In New York, Judge Juan Merchan is likely to hear the lawsuit’s final motions, including one filed by Trump’s lawyers to dismiss the case and confirm whether the trial’s existing start date of March 25 will hold.

Trump is facing 34 accusations for falsifying company records. He allegedly did so to conceal payments made to adult film star Stormy Daniels in order to prevent her from disclosing details about an alleged previous romance in a way that could influence voters. The former president, who denies the affair, has pleaded not guilty in this case, as he has in all four of his criminal prosecutions.

Some legal experts believe the New York case is the least severe of the four criminal threats confronting the former president, and even if convicted, he is unlikely to receive jail time. Others, however, regard the 2016 case as the beginning of Trump’s attempts to mislead voters and meddle with the conduct of US elections.

As the anticipated first criminal trial, the New York case may yet have significant political ramifications. So far, polling data and the outcomes of early Republican primary elections indicate that Trump’s indictments have helped rally the party’s grassroots voters behind his campaign. However, the impact of Trump’s legal difficulties on a larger electorate remains to be seen. Several recent polls have suggested that if he is convicted of a felony before Election Day, some people may reconsider voting for him.

A crucial sideshow to Trump’s racketeering trial will occur in Georgia.

McAfee is holding an evidentiary hearing in Georgia to investigate charges that Willis profited financially from a sexual relationship she had with special prosecutor Nathan Wade after hiring him.

“The issues at point here are whether a relationship existed, whether that relationship was romantic or non-romantic in nature, when it formed and whether it continues,” McAfee said in a Monday statement. “And that’s only relevant because it’s in combination with the question of the existence and extent of any benefit conveyed as a result of their relationship.”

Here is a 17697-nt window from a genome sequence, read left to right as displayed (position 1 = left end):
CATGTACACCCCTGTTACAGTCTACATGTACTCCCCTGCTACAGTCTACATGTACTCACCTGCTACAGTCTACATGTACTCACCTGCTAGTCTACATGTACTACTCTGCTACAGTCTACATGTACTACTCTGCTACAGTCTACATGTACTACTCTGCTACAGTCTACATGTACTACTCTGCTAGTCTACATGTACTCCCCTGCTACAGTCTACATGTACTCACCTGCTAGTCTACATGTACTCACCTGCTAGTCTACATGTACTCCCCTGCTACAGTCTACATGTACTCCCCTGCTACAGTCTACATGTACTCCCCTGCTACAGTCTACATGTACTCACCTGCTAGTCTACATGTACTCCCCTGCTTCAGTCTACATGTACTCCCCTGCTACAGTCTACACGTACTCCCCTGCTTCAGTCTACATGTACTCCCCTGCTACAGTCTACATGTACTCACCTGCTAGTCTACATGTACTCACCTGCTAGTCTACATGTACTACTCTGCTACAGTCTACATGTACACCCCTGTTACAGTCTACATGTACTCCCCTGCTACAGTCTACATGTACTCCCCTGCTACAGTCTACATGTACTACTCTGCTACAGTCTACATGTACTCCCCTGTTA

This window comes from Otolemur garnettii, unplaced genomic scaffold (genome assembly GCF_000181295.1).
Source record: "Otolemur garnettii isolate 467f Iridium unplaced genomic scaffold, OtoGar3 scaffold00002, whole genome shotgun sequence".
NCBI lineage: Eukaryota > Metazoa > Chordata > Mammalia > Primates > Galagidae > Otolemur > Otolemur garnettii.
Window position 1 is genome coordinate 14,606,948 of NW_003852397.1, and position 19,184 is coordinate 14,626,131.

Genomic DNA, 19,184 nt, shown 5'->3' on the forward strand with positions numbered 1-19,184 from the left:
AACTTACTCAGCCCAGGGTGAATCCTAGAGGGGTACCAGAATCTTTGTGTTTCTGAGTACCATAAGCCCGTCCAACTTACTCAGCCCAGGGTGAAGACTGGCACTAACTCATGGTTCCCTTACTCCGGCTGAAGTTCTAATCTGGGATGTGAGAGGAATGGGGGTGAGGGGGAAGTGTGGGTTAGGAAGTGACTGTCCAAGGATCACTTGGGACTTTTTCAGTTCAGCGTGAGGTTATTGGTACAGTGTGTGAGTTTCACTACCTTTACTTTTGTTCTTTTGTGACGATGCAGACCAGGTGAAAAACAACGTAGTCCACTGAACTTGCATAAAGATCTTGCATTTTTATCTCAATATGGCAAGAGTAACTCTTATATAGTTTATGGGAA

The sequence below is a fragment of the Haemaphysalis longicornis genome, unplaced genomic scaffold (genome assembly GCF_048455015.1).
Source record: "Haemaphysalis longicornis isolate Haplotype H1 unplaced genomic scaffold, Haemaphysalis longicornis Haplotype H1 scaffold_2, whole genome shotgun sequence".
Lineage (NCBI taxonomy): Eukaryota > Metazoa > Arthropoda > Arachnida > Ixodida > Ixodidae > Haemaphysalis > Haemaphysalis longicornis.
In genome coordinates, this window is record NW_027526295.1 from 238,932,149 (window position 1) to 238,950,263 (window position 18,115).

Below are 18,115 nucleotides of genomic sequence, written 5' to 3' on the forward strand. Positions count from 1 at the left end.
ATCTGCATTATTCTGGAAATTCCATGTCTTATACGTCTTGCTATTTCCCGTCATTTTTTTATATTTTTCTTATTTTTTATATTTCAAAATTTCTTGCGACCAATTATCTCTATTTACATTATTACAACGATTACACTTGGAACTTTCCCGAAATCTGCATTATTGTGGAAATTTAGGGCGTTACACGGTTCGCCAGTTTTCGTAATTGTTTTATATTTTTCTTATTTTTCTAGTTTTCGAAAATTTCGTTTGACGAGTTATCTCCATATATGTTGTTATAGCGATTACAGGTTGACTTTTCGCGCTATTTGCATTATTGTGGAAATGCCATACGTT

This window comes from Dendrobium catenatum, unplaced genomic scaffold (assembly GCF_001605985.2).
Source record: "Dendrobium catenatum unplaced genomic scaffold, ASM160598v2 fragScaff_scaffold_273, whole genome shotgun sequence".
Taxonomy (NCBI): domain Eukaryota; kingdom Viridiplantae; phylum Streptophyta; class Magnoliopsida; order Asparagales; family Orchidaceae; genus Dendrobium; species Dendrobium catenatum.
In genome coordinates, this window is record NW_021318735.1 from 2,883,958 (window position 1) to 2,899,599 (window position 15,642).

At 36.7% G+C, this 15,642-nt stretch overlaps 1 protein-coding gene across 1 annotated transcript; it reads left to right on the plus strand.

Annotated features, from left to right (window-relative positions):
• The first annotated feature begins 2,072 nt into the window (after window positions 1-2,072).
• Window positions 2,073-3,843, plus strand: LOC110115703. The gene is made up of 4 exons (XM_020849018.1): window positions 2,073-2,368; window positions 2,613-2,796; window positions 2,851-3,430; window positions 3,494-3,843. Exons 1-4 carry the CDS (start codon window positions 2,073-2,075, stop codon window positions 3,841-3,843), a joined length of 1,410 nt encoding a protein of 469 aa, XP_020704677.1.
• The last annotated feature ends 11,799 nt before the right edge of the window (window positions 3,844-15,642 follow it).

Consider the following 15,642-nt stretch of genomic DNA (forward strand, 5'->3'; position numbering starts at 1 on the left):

One of Trump’s co-defendants, Michael Roman, claims that Willis and Wade gained considerably from the litigation at the expense of taxpayers, indicating a significant conflict of interest. He is using financial data from Wade’s divorce proceedings to claim that he took Willis on expensive vacations after she hired him. Roman is pushing for both Willis’ dismissal and the case to be dropped, claiming that it has called into doubt the legal system’s fairness and that the drama has soiled the entire prosecution.

However, the district attorney’s lawyer accuses Roman of attempting to divert attention away from the core matter. “The defense is not bringing you facts, the defense is not bringing you law, the defense is bringing you gossip,” Anna Cross, the defense counsel, told the court. “The court should not condone that practice.”

Trump’s state prosecutions hit a key threshold on the same day in two cities.

In an amicus brief submitted with the court, a collection of legal experts, former prosecutors, and law professors claimed that even if all of Willis’ claims are true, “they do not mandate disqualification here.” Indeed, they do not come close.”

Willis has claimed that the allegations are motivated by racism. “Is it that some will never see a Black man as qualified, no matter his achievements?” Willis stated last month at Big Bethel AME Church in Atlanta, referring to Wade but not name him.

Speaking on CNN’s “This Morning” in January, Michael Moore, a former US Attorney for the Middle District of Georgia, stated that the claims against Willis would not be “destructive” to the massive racketeering case against Trump and his co-accused. At the same time, a change in prosecutor may significantly delay the proceedings, which aligns with some of Trump’s interests.

According to CNN, Trump expressed an interest in attending Thursday’s Georgia hearing rather than the one in New York, but he was convinced that because he was personally affected by the latter case, he should be there.

If the judge in New York denies Trump’s dismissal request, the former president will almost certainly allege that he is being politically targeted. And if Willis is not dropped from the Georgia case, he will undoubtedly exploit the sheer existence of charges against her to claim that justice has been contaminated and that those attempting to hold him accountable are dishonest. This has not just the political impact of strengthening Trump’s attractiveness to supporters, who say he is a victim of witch hunts. It also reinforces his long-term efforts to establish a public narrative in which any future convictions against him are unjust.